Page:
When you have to get out of Dodge, you can do so. When the right opportunity presents itself, you can jump on it. When you’re truly passionate about something, you can take the time (because you can make the time) to pursue that.
If you don’t have options, you end up backed up in a corner. And that’s a miserable feeling right down to your core.
Neither fame nor fortune can do anything for you when that’s where you’re at. Only freedom can. And that’s why freedom is far better than fame and/or fortune.
The good news, though, is that it takes neither a high income nor even a lot of wealth/passive income to become financially free – or at least free enough to have a good measure of flexibility in your life.
Just think about what having $20,000 in the bank (or stock market, better yet) does for your psyche. Just think about how much better you feel if you know that you could walk away from whatever you’re doing and be just fine for quite a while.
That’s an amazing feeling!
Yet it doesn’t even cost that much.
Now crank that flexibility up a few levels. That’s financial freedom.
Financial freedom feels that much more amazing, yet it still doesn’t cost that much.
I say that because you can’t put a price tag on your freedom. You can’t put a dollar sign on your life. Your dreams shouldn’t be for sale.
It becomes a choice early on: your life or your money. And if you choose the latter, you’re going down a dark road.
As Charlie Munger put it:
I did not intend to get rich, I wanted to get independent. I just overshot.
Aiming for financial freedom is such a thing where most of the benefits are conferred quite early into the journey. The money actually comes later.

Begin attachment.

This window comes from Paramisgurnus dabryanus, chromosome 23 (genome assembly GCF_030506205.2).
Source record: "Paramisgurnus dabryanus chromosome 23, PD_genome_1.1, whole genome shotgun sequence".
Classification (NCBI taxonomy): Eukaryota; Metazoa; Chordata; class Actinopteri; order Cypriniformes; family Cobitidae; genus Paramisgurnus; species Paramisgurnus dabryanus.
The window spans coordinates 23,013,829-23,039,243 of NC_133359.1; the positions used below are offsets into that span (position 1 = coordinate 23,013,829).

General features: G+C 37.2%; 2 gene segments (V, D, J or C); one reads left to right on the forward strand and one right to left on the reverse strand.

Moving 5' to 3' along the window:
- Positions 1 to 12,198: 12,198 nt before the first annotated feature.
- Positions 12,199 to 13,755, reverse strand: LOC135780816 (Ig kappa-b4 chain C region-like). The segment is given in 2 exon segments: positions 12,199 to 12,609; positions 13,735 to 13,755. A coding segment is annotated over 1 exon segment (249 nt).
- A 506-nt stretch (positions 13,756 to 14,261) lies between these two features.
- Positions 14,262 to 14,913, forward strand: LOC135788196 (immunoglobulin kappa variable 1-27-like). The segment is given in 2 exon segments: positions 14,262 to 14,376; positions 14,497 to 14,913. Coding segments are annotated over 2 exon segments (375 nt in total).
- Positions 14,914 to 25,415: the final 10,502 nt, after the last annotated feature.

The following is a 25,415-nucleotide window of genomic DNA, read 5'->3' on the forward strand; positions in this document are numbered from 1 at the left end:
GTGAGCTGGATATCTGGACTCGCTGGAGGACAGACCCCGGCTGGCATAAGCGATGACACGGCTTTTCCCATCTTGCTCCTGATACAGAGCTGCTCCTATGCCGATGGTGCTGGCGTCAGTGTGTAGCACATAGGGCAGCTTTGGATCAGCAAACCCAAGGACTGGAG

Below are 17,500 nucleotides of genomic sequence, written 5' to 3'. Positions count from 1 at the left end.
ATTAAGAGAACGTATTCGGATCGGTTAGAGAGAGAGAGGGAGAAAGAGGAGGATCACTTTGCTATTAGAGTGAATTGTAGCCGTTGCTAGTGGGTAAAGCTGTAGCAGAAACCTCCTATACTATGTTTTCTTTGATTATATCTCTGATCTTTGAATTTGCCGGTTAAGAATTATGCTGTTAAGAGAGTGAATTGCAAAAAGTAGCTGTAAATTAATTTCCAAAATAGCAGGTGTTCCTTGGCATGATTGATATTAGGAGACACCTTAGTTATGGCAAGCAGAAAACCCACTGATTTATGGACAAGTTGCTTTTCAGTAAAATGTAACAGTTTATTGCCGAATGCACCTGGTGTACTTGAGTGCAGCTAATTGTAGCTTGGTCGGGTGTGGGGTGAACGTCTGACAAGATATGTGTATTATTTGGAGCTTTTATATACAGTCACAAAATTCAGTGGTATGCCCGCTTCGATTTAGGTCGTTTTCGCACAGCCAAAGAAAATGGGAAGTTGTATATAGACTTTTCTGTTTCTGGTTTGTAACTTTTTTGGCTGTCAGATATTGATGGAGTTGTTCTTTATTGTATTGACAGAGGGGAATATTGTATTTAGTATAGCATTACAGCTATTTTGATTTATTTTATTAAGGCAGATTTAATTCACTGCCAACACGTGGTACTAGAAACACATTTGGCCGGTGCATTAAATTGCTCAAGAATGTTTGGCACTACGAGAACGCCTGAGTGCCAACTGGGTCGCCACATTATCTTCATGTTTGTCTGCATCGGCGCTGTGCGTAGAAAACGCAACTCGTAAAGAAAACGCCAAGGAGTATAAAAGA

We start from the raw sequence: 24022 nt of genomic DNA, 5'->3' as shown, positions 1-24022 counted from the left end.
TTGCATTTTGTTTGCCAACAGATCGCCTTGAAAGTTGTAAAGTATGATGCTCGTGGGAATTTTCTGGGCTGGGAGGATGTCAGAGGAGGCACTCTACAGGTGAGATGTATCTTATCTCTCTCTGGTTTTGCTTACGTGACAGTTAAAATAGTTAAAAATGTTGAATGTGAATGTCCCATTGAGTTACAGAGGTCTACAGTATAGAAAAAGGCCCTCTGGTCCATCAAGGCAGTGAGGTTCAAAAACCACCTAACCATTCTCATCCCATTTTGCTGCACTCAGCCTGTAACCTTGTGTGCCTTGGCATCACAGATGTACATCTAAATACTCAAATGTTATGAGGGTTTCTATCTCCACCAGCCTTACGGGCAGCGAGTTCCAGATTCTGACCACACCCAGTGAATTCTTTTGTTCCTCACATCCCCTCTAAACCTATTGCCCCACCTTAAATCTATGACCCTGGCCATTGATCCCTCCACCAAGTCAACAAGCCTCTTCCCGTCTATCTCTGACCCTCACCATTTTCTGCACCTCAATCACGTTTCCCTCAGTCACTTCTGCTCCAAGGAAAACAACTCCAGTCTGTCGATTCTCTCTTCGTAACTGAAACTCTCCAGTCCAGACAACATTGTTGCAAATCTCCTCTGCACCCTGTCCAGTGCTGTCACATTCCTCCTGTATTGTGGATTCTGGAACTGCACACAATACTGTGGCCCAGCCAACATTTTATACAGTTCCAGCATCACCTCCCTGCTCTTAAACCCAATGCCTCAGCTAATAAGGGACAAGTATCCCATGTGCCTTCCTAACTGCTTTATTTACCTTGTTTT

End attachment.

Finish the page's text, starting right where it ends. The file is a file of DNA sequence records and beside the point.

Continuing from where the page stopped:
And by then, you’ll already have (or should have) figured out that it’s not money that produces happiness. It’s everything else in your life that makes you happy, but everything else will require the resources available to fully enjoy it. The money just allows for that process to play out. Money is a facilitator. That is all.
The problem is, people continue to chase after the short-term highs by circumventing that entire process and instead exchanging their money for stuff, consuming and spending more than they should/can. They continue running on the hedonic treadmill at faster and faster speeds, wondering why they can’t stop running and get happy.
I spent a lot of money. Now where’s my damn happiness?
Well, it doesn’t work like that.
Pitbull figured this out.
I genuinely hope Johnny Depp also figures this out before it’s too late for him.
What do you think? Did you read the story on Johnny Depp? Any thoughts on all of this?
Thanks for reading.
Image courtesy of: imgflip at imgflip.com/memegenerator/Be-Like-Bill.
P.S. If you’d like to become financially independent and enjoy some of the benefits I just laid out, please check out some great resources that I’ve personally used on my way to achieving financial freedom at just 33 years old – all on a middle-class income!